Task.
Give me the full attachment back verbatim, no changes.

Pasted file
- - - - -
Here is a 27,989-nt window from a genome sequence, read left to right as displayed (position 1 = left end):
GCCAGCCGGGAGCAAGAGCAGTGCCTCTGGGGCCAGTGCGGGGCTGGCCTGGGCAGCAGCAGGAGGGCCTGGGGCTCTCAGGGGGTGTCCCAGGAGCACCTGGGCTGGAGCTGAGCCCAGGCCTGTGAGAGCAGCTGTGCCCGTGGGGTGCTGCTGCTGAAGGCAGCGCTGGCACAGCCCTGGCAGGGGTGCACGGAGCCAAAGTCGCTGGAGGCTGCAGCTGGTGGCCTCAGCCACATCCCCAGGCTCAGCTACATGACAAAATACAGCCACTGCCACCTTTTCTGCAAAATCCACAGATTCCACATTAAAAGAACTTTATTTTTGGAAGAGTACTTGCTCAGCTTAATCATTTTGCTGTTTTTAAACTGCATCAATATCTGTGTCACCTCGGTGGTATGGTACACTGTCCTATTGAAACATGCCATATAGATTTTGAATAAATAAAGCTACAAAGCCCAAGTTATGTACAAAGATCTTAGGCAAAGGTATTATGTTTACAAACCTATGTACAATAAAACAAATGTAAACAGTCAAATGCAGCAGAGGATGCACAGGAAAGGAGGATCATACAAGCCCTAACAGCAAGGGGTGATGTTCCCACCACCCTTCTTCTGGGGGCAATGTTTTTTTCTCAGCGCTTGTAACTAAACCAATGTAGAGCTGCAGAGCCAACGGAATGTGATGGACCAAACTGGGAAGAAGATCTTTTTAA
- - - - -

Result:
Here is a 27,989-nt window from a genome sequence, read left to right as displayed (position 1 = left end):
GCCAGCCGGGAGCAAGAGCAGTGCCTCTGGGGCCAGTGCGGGGCTGGCCTGGGCAGCAGCAGGAGGGCCTGGGGCTCTCAGGGGGTGTCCCAGGAGCACCTGGGCTGGAGCTGAGCCCAGGCCTGTGAGAGCAGCTGTGCCCGTGGGGTGCTGCTGCTGAAGGCAGCGCTGGCACAGCCCTGGCAGGGGTGCACGGAGCCAAAGTCGCTGGAGGCTGCAGCTGGTGGCCTCAGCCACATCCCCAGGCTCAGCTACATGACAAAATACAGCCACTGCCACCTTTTCTGCAAAATCCACAGATTCCACATTAAAAGAACTTTATTTTTGGAAGAGTACTTGCTCAGCTTAATCATTTTGCTGTTTTTAAACTGCATCAATATCTGTGTCACCTCGGTGGTATGGTACACTGTCCTATTGAAACATGCCATATAGATTTTGAATAAATAAAGCTACAAAGCCCAAGTTATGTACAAAGATCTTAGGCAAAGGTATTATGTTTACAAACCTATGTACAATAAAACAAATGTAAACAGTCAAATGCAGCAGAGGATGCACAGGAAAGGAGGATCATACAAGCCCTAACAGCAAGGGGTGATGTTCCCACCACCCTTCTTCTGGGGGCAATGTTTTTTTCTCAGCGCTTGTAACTAAACCAATGTAGAGCTGCAGAGCCAACGGAATGTGATGGACCAAACTGGGAAGAAGATCTTTTTAA